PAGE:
The federal government yesterday dispelled fear about the Ebola virus, saying there is no outbreak of the infection in Nigeria.
The virus is known to cause Ebola virus disease (EVD) in humans, with a case fatality rate of up to 90 per cent. According to the World Health Organisation (WHO), Ebola is introduced into the human population through close contact with blood, secretions, organs or other bodily fluids of infected animals.
“In Africa, infection has been documented through the handling of infected chimpanzees, gorillas, fruit bats, monkeys, forest antelopes and porcupines found ill or dead or in the rainforest.”
Minister of Health, Prof. Onyebuchi Chukwu, said in Abuja yesterday that speculations on purported outbreak of Ebola virus disease in Nigeria and the alleged death of one affected person in Nasarawa State is untrue.
“The report is not true and should be discountenanced. The said case is yet to be diagnosed and confirmed as Ebola virus disease,” Special Assistant on Media and Communication to the Minister of Health, Dan Nwomeh, said in a statement in Abuja.
He stressed: “The general public should please note that the authority to confirm the outbreak of disease epidemics rests with the minister of health. Also, the institution of government that is mandated to investigate the outbreak of diseases and advise the minister is the Nigeria Centre for Disease Control (NCDC).
“From the information available to the NCDC and the minister at the moment, there is no outbreak of Ebola virus disease in Nigeria.
The Ebola virus is not the only cause of hemorrhagic fever. All suspected cases of Viral Haemorrhagic Fever are subjected to laboratory analyses and confirmation.”
The federal ministry of health had earlier issued a health alert, asking members of the public to take steps to avoid being infected by the deadly virus currently ravaging neighbouring Sudan, Guinea and Congo.
Although the ministry affirmed that it has sufficient expertise to track spread of the viral disease, it however warned members of the public to avoid destinations where the diseases are prone.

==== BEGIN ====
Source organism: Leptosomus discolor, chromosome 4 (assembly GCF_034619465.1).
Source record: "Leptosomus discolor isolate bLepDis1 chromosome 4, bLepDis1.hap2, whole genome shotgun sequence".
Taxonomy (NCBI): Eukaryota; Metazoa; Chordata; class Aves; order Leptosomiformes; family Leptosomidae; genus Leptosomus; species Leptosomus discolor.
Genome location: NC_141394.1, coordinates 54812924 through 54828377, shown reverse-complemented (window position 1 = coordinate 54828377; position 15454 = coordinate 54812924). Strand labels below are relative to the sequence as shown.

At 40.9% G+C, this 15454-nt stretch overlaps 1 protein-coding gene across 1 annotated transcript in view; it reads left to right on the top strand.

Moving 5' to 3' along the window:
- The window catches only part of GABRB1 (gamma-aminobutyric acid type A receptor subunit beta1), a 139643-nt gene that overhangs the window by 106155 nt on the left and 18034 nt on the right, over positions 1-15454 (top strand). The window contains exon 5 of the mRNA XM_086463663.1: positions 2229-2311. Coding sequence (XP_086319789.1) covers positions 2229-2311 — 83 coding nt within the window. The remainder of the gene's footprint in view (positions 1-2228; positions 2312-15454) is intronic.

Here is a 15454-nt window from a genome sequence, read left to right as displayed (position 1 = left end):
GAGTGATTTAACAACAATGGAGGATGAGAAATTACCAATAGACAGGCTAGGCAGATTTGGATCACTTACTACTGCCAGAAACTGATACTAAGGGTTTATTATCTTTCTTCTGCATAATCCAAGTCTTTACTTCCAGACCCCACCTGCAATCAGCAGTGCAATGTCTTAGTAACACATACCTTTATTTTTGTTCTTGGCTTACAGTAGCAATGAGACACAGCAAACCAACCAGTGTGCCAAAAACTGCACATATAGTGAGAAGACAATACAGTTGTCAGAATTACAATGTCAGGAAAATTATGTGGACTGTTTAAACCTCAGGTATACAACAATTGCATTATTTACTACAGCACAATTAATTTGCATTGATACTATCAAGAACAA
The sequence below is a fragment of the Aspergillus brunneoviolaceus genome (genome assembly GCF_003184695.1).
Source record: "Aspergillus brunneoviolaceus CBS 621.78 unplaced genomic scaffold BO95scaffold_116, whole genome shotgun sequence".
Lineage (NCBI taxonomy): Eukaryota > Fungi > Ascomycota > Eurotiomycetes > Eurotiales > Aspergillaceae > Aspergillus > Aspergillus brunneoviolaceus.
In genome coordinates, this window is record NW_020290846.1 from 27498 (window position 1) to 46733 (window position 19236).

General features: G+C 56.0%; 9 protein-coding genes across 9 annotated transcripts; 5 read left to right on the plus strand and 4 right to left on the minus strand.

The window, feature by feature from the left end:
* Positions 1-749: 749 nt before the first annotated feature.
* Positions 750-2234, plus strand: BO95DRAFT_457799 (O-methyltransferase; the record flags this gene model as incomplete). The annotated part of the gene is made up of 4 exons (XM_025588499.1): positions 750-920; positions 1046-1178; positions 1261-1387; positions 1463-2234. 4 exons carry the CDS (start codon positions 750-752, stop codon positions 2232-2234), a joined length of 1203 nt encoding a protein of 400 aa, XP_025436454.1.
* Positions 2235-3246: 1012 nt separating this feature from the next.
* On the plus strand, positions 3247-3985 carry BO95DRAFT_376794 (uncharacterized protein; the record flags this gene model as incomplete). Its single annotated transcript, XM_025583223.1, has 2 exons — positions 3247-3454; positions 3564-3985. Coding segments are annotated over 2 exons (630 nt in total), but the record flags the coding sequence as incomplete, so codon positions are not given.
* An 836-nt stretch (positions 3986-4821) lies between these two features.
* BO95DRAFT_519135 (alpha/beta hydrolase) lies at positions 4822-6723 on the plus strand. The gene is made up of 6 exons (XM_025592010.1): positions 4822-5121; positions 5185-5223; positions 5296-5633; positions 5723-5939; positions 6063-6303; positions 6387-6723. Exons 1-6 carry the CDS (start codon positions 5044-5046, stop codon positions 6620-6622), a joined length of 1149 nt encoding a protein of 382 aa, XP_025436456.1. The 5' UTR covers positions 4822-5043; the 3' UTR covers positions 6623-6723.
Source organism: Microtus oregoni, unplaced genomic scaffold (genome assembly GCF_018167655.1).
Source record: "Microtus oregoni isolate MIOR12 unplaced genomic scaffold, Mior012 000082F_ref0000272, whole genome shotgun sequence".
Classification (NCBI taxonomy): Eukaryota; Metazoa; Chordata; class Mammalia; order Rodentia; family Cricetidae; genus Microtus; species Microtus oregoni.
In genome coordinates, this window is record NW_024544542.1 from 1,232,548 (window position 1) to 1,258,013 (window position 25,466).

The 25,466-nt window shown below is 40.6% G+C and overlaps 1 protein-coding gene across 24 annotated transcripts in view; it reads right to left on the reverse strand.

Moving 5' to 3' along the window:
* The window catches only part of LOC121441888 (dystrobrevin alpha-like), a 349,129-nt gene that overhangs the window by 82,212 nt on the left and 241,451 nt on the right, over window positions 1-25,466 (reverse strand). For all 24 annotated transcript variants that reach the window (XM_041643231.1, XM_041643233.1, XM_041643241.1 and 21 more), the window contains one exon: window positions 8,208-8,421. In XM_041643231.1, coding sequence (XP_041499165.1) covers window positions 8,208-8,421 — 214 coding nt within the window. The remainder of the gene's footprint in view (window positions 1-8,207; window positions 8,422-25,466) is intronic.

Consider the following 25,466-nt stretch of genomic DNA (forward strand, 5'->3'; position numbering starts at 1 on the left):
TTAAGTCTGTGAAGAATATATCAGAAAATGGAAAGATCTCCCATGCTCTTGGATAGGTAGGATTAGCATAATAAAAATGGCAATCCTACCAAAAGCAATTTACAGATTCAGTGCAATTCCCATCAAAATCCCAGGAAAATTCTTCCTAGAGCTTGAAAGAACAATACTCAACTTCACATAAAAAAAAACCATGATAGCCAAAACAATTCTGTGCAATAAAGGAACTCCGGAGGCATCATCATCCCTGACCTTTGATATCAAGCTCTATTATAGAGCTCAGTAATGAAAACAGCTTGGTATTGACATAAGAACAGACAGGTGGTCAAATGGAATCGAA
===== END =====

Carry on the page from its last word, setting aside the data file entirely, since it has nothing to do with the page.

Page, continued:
A statement from the federal ministry of health, signed March 27, 2014 by Nwomeh, said that all health institutions in the country have been put on red alert over a possible outbreak of the deadly air-borne disease.
“The federal ministry of health urges the general public to take measures to avert the outbreak or spread of the disease. Persons with high fever, headache, severe abdominal pain, diarrhea and bleeding and especially with a history of travel to Guinea, Sierra Leone or Liberia are urged to report to the health authorities. Though the health institutions have been put on red alert for Ebola here in Nigeria, the WHO does not recommend any travel or trade restrictions to Guinea in respect of this outbreak.
“Nigeria has the capacity to diagnose the disease if it appears in our country. The Nigeria Centre for Disease Control (NCDC) is currently studying the outbreak trends and has mobilised its rapid response teams and developed a detailed response plan that includes a comprehensive health education/health promotion to sensitise Nigerians, enhanced surveillance to detect and treat the disease, while mobilising its treatment/isolation centres. An alert has been issued to all state commissioners of health to mobilise against the disease,” the statement said.
It further noted that the federal ministry of health is currently working closely with West African Health Organisation (WAHO) and the World Health Organisation (WHO) on the development, in addition to being ready to deploy experts to Guinea on request by the affected country to strengthen its response capacity.